The International Finance Corporation (IFC), a member of the World Bank Group, has financially backed Soufflet Malt Ethiopia – a subsidiary of the French-based Group Soufflet – with EUR 20 million to help expand the company’s malt production and for its role involving some 40,000 smallholder farmers in the value chain.
The investment involves both IFC and the Global Agriculture and Food Security Program (GAFSP) to which IFC serves as the private sector window investing EUR 10 million each, to enhance the production capacity of Soufflet Malt.
Accordingly, the production target is expected to result in 110,000 metric tons of malt per year. In fact, last year, it was announced that the initial capacity was set at 60,000 tons per year. The major international player in the global malt market has agreed to join Ethiopia's malt industry.
It can be recalled that last year, investing for the first time in Sub-Saharan Africa, Soufflet had signed a land-lease agreement with Industrial Parks Development Corporation (IPDC) together with the Ethiopian Investment Commission (EIC) and the Agricultural Transformation Agency (ATA).
For the initial project, Soufflet was expected to invest USD 50 million and install the malting plant at the Bole Lemi-II Industrial Park, which was to be finalized and commissioned this year. However, it was a challenging task for the company to commence its project when the land was not yet provided by the government. What would make it more challenging, according to Soufflet, was the requirement to work with 40,000 smallholder farmers. Nevertheless, the company sees an opportunity in Ethiopia to produce some two million tons of barley per year.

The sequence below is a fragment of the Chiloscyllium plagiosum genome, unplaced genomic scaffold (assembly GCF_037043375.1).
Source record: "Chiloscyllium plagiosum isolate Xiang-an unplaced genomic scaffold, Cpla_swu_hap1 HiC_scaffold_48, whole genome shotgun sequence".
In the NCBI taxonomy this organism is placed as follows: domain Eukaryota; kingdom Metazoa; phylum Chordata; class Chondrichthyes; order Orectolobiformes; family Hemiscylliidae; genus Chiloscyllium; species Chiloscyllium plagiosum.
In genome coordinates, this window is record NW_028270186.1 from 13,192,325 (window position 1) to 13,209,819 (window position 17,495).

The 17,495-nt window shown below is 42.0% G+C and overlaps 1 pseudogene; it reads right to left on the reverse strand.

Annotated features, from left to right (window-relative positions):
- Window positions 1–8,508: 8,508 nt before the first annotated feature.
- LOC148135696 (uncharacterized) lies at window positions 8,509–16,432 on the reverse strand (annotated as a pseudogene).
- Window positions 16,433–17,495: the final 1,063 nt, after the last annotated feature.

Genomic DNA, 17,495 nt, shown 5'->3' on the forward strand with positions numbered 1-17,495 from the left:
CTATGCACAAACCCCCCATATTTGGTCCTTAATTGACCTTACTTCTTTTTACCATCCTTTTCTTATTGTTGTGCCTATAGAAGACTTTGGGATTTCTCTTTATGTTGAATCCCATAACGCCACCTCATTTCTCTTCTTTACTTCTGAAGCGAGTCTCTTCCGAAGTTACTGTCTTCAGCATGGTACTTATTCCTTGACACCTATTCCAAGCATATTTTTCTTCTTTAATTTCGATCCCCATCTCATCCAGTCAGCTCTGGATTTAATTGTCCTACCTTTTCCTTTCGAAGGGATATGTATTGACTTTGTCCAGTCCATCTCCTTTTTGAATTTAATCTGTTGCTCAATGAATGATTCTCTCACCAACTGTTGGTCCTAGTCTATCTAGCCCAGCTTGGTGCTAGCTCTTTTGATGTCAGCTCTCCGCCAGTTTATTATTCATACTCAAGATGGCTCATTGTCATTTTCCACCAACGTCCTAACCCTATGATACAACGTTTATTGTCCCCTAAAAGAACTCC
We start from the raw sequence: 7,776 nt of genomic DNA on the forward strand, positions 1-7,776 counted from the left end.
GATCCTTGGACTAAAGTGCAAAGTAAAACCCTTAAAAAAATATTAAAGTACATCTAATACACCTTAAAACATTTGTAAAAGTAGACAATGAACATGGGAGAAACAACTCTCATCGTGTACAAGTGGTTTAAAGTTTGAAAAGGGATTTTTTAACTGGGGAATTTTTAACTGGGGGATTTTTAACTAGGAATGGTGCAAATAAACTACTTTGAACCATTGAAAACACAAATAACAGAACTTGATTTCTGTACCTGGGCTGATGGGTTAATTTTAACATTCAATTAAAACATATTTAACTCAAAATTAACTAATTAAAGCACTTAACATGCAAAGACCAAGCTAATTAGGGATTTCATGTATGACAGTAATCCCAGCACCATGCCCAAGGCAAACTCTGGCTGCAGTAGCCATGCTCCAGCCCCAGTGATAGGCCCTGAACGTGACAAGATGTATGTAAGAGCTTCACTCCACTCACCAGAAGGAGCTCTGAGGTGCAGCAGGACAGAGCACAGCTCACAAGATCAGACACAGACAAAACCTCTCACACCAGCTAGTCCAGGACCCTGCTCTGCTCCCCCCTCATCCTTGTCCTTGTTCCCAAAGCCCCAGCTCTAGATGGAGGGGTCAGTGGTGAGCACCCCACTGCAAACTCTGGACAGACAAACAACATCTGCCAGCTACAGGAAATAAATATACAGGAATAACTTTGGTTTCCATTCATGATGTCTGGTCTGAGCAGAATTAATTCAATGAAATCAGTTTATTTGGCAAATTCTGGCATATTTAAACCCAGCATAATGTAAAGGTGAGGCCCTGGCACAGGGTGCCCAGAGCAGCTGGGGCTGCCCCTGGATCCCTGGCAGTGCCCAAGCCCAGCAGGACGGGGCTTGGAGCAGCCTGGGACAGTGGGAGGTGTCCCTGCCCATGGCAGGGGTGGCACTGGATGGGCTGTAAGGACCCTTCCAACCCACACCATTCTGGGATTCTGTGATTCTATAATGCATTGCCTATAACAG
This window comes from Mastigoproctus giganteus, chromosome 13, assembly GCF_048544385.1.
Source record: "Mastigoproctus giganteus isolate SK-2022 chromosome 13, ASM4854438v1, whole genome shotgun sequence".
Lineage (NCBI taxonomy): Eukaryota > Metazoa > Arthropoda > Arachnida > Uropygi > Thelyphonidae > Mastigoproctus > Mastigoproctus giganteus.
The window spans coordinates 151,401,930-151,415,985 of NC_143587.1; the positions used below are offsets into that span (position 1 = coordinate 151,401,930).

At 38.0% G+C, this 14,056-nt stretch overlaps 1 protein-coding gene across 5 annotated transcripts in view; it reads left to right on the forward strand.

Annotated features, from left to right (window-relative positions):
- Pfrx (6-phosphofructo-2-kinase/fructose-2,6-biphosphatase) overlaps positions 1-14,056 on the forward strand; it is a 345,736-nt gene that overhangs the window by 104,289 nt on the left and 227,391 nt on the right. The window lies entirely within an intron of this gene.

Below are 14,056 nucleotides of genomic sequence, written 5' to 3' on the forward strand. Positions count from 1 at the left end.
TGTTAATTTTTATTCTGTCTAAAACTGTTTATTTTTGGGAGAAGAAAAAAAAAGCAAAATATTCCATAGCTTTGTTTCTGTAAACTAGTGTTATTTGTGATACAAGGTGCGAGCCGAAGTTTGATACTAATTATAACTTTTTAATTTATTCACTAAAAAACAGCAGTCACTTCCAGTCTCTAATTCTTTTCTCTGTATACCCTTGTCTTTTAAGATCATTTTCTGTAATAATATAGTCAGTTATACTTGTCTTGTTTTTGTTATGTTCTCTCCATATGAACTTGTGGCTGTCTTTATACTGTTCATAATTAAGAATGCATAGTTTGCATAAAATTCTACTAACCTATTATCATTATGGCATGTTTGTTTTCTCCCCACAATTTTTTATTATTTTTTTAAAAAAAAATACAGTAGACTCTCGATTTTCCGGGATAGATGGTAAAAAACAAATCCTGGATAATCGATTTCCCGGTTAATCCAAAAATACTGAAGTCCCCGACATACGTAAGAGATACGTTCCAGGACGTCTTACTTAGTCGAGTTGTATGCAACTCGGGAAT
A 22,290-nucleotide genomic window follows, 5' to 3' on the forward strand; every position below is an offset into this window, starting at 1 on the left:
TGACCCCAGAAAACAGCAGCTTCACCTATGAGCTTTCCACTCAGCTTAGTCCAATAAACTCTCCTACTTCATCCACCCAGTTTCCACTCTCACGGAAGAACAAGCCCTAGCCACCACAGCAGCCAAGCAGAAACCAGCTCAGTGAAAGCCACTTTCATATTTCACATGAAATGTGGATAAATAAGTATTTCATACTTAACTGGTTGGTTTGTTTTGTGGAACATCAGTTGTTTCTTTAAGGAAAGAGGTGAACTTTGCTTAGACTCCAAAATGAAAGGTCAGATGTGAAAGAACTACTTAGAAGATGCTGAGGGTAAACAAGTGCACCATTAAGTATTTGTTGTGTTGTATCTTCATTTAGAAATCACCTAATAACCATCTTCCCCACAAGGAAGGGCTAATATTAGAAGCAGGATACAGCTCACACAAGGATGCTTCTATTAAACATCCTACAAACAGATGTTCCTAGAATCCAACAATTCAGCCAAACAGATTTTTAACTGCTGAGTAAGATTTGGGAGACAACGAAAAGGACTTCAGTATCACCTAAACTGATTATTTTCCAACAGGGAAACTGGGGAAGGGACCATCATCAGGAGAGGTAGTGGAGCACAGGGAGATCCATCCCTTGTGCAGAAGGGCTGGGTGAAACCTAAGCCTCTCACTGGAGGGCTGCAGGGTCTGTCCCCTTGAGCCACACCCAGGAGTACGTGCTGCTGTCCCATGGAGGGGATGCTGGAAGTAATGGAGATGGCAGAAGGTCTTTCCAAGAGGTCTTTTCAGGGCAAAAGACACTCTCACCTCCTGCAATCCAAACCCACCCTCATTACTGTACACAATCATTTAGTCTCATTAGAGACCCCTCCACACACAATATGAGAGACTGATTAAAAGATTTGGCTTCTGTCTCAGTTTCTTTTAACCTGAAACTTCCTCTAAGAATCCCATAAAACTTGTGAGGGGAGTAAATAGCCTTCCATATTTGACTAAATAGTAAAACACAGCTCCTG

Currently, 70 percent of malt is imported annually, leaving the beer industry short of supply. The malt maker will source its barely entirely from local farmers and 80 percent of the barley producers will be smallholder farmers.
It is to be recalled that Christophe Passepande, CEO of Soufflet Ethiopia said that “Ethiopia is the largest producer of barley in Africa. Two million tons of barley is produced.”
Soufflet was expected to launch its first production this year and supply the starving beer factories. However, it was only in March that the company was able to lay the foundation to begin the groundwork.
Currently, Assela and Gondar, the only malt factories in the country, have started to source from local farmers. Aiming to expand barley and malt production in Ethiopia, ATA had designed a business plan to encourage malting companies around the world to come to Ethiopia, and Soufflet was convinced to come and invest.
Assela Malting Factory alone buys from 20,000 farmers and the likes of Diageo and Heineken source barley from local markets via farmers’ cooperatives. The coming of Soufflet will help Ethiopia no longer depend on imported raw barley.
Groupe Soufflet is part of a family-owned group mostly engaged in barley, rice-wheat, and pulse business. It operates some 27 plants in Europe, Asia, and South America and Ethiopia will be joining 22 countries.
Back in 2017, the Belgian Boortmalt acquired a 15 hectares plot of land to install a USD 60 million malting plant in Debre Berhan Industrial Park, Amhara Regional State, which is in the making.